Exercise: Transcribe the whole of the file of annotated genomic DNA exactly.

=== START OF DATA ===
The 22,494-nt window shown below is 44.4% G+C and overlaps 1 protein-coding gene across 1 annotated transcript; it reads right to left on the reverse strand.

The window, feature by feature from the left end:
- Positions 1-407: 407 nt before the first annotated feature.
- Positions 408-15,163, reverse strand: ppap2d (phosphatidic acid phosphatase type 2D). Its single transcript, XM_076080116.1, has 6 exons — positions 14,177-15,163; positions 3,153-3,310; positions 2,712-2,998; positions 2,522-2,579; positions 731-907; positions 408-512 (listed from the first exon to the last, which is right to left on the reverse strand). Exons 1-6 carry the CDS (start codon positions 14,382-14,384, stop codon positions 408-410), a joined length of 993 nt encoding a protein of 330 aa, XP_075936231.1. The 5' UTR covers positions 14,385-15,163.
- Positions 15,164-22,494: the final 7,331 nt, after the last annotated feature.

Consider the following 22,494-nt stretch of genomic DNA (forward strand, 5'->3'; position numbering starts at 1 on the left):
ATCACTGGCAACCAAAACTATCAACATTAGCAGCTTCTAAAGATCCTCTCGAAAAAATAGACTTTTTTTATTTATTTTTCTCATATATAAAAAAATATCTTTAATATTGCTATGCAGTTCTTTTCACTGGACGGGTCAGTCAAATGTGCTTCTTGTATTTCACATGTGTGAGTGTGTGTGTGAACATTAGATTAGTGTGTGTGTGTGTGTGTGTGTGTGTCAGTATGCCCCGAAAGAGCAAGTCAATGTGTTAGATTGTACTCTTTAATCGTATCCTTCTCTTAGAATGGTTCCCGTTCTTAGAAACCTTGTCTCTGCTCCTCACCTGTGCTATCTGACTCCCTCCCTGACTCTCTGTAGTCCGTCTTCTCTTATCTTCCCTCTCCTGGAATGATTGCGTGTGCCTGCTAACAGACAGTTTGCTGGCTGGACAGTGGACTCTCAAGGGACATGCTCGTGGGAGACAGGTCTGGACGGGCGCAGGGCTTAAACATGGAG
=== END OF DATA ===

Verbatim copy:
The 22,494-nt window shown below is 44.4% G+C and overlaps 1 protein-coding gene across 1 annotated transcript; it reads right to left on the reverse strand.

The window, feature by feature from the left end:
- Positions 1-407: 407 nt before the first annotated feature.
- Positions 408-15,163, reverse strand: ppap2d (phosphatidic acid phosphatase type 2D). Its single transcript, XM_076080116.1, has 6 exons — positions 14,177-15,163; positions 3,153-3,310; positions 2,712-2,998; positions 2,522-2,579; positions 731-907; positions 408-512 (listed from the first exon to the last, which is right to left on the reverse strand). Exons 1-6 carry the CDS (start codon positions 14,382-14,384, stop codon positions 408-410), a joined length of 993 nt encoding a protein of 330 aa, XP_075936231.1. The 5' UTR covers positions 14,385-15,163.
- Positions 15,164-22,494: the final 7,331 nt, after the last annotated feature.

Consider the following 22,494-nt stretch of genomic DNA (forward strand, 5'->3'; position numbering starts at 1 on the left):
ATCACTGGCAACCAAAACTATCAACATTAGCAGCTTCTAAAGATCCTCTCGAAAAAATAGACTTTTTTTATTTATTTTTCTCATATATAAAAAAATATCTTTAATATTGCTATGCAGTTCTTTTCACTGGACGGGTCAGTCAAATGTGCTTCTTGTATTTCACATGTGTGAGTGTGTGTGTGAACATTAGATTAGTGTGTGTGTGTGTGTGTGTGTGTGTCAGTATGCCCCGAAAGAGCAAGTCAATGTGTTAGATTGTACTCTTTAATCGTATCCTTCTCTTAGAATGGTTCCCGTTCTTAGAAACCTTGTCTCTGCTCCTCACCTGTGCTATCTGACTCCCTCCCTGACTCTCTGTAGTCCGTCTTCTCTTATCTTCCCTCTCCTGGAATGATTGCGTGTGCCTGCTAACAGACAGTTTGCTGGCTGGACAGTGGACTCTCAAGGGACATGCTCGTGGGAGACAGGTCTGGACGGGCGCAGGGCTTAAACATGGAG